German Shorthaired Pointer with chickens?


12 Years
Jan 8, 2011
SE Minnesota
New to the site and I haven't even moved onto the farm yet, but I want to have a few hens for eggs. We have a 5-year old GSP and since he's a "bird dog"(we don't hunt), I'm wondering if he will try to get at the chickens? I'm debating about free-range, but can't let them range all day because I work in town. So, I figured I'd let them range when I get home & work in the garden, etc. But worried about the dog tales I'm reading...

Most any dog can be trained to leave birds alone, but a dog with high prey drive will be much harder to handle.

If you don't mind losing some birds at first you can give it a try.
If not, yoyu wiil have to pen the dog to let the birds roam
I am doing the German short-haired pointer as poultry guard dog. We started with 6 week old pup that was forced to spend time with birds raised in house. His prey drive is strong but being directed at rabbits and squirrels. When fired up his running does stir up chickens a bit, especially when intended to drive birds off feed so he can eat it. Running about for me good in long run because makes him more obvious to wild potential predators. Predator drive also gets him to check flocks that move about separately on a 6 acre spred and he is beginning to respond to chicken alarm calls. I can trust him unsupervised with adult birds. Soon he will be schooled by a game hen and her rooster in the art of not bothering bitties. After that he should be completely trustworthy.

An adult will be more difficult and loss of a bird or two is to be expected but with care you should be able to pull it off.

Something noteworthy is that my chickens can distinguish our German short-haired pointer pup from other dogs, including his brother that is not trustworthy with chickens.
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Generally speaking, no. Most bird dogs instinctively go for birds of any kind and it isn't because they want to give them love taps and kisses.
Our pointers are a constant threat to chickens on the loose. 98% of the time everything is fine. My male is actually trained to follow me into the run. While I am there, he will NOT touch a bird, but if they are alone.... Our birds have large fenced yards. And we use the e-collar fence to reinforce the boundaries. Most people use these fences to keep their dogs in, we use ours to keep the pointers out of no-no areas. Most of the birds have figured out the boundaries and can sense when it is safe and when to stick closer to home.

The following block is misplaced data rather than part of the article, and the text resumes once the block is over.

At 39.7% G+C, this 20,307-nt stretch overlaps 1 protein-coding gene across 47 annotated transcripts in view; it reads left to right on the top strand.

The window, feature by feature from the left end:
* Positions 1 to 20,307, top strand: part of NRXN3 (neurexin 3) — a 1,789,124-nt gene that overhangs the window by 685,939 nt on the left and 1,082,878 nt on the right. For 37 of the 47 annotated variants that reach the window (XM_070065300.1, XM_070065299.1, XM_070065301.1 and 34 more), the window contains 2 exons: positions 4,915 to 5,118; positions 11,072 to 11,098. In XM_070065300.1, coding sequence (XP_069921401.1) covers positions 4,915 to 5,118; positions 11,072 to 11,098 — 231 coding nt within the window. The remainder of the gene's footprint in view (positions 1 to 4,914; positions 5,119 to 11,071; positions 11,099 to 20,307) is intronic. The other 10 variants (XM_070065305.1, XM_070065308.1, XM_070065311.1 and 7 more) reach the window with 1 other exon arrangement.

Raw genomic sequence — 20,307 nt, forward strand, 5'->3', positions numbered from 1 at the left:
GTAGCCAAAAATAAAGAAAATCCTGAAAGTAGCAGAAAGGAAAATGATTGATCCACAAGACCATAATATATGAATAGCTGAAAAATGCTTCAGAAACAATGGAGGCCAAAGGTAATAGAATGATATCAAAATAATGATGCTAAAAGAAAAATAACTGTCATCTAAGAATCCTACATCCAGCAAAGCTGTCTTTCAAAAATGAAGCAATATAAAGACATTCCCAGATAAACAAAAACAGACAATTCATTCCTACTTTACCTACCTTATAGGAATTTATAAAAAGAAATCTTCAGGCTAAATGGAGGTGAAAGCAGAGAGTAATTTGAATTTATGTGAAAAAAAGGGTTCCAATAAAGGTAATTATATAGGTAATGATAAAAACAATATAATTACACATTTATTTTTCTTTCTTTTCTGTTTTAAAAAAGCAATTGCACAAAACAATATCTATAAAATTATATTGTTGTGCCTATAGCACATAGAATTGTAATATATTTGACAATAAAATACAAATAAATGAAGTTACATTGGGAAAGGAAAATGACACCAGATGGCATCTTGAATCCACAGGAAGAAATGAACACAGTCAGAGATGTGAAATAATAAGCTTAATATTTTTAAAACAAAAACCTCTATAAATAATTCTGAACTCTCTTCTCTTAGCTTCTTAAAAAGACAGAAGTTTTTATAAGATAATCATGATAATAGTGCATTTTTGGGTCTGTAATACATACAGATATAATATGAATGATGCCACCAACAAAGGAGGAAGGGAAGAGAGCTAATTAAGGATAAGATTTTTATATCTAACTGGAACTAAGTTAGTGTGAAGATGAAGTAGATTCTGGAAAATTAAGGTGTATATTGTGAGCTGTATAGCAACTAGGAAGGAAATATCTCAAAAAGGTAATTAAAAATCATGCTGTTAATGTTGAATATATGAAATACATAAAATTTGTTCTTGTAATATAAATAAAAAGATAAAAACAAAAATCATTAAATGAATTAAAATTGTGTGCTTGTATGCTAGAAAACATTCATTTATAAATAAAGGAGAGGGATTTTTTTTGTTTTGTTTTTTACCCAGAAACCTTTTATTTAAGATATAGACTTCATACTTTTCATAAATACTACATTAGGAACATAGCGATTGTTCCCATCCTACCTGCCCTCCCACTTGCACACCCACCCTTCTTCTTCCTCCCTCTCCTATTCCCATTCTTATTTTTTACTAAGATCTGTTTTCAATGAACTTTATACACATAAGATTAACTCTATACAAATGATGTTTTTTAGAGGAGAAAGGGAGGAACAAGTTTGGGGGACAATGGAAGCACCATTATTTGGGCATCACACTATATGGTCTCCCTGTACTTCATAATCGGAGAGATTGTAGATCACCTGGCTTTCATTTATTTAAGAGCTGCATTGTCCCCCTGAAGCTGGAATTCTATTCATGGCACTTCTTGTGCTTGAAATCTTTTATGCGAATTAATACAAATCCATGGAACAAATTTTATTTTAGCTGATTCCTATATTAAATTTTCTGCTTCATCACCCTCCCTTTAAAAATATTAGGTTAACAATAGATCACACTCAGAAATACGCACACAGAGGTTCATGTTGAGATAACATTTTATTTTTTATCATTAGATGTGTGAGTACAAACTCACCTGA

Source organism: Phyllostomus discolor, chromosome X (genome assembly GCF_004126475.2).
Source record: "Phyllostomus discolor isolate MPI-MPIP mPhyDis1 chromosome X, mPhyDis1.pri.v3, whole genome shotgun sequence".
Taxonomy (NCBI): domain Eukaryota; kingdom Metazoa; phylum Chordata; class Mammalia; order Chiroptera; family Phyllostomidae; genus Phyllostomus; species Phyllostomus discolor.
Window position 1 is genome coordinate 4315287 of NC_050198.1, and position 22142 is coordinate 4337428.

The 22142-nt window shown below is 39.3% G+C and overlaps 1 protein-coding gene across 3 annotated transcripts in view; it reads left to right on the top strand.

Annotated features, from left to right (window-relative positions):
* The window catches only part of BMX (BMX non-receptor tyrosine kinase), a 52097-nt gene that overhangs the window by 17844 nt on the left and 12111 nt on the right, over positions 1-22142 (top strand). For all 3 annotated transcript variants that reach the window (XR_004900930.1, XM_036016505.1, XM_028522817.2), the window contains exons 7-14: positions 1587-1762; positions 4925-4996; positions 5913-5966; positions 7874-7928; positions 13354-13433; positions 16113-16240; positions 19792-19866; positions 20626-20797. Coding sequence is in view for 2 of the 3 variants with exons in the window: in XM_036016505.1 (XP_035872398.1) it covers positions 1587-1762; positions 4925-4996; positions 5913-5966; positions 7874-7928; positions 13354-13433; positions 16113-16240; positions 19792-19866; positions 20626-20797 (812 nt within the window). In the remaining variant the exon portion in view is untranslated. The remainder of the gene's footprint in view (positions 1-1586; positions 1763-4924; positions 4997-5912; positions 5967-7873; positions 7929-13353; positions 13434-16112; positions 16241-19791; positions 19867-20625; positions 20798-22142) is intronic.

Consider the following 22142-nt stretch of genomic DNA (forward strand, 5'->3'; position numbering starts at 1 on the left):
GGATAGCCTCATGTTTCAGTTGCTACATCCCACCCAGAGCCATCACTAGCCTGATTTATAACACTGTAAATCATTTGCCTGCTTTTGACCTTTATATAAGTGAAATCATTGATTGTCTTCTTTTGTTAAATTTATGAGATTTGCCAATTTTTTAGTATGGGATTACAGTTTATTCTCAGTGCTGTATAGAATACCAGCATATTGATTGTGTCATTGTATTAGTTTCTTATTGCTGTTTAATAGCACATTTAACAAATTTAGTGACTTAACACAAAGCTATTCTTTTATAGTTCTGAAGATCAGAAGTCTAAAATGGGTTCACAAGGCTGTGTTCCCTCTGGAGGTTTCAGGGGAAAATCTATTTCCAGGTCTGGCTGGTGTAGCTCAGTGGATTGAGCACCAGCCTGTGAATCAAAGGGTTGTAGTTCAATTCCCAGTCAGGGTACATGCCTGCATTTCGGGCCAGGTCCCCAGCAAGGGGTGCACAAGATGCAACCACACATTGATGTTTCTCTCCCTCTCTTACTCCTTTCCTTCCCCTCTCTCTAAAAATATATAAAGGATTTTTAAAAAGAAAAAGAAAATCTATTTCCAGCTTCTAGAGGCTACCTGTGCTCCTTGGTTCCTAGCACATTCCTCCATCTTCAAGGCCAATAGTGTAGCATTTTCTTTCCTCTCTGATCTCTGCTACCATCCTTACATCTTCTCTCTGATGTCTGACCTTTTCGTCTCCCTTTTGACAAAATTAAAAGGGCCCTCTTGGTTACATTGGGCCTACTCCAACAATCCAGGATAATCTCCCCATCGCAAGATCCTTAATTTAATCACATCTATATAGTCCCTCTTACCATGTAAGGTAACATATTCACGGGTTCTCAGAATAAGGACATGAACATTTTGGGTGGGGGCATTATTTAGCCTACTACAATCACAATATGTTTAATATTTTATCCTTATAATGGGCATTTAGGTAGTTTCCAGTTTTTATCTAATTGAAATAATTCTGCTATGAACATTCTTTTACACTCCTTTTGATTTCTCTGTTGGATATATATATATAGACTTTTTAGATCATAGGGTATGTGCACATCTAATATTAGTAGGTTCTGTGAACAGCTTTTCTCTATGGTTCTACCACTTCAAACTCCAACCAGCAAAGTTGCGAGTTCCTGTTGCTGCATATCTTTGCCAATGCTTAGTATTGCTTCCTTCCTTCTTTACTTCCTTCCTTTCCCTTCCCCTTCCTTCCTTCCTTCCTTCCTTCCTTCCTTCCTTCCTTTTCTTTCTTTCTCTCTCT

I would definitely keep the dog tied up or in the house when the chickens are out. Since your dog is an adult and hasn't been raised with chickens, I think his bird dog instincts could take over, even if he hasn't been raised to hunt. I have never had a GSP, but our neighbor had one. They don't hunt, either, but that dog went after anything with feathers. I hope you can make it all work together.
My first thought was NO way when I saw the breed.....I could be wrong but knowing the breed well I think you will have probs esp since he wasnt raised with just shouldnt free range when he is loose
I have 6 gsp's. They all hunt, upland and waterfowl. I don't let them loose with the chickens when they are pups, but after they are adults and fully trained (mine are trained to the highest competition and test levels) they are fine with them, they generally will point them, but a firm 'leave it' and heel away. They are great at keeping furred vermin away. after a few corrections they really don't seem to notice (mine free range during the day). That said my dogs aren't left out with them, they are in the house, and only out side for short periods, but I don't have to babysit them, they are all trusted, but they have been shown what is right and what is wrong.
The first chicken I lost was a 12 week old pullet to my son's GSP...Sorry...My Standard Poodle isn't much better. She's locked up or strictly supervised when the chickens are out.
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Thanks for all of the opinions. I figure I'll need to really be firm with him when introducing the birds. We do have a shock collar that works wonders - we've only ever shocked him twice; Just having it on him puts him on notice and his behavior is remarkably good. The older he gets, the more protective he becomes. Mailmen and paperboys are evil in his eyes and he will go after them. I'd like to break him of this, not only for the chickens' sake!!

And I think I'll need a good-sized run for the hens, so they can be outdoors, yet safe. I can't say I am willing to risk one of them being attacked.

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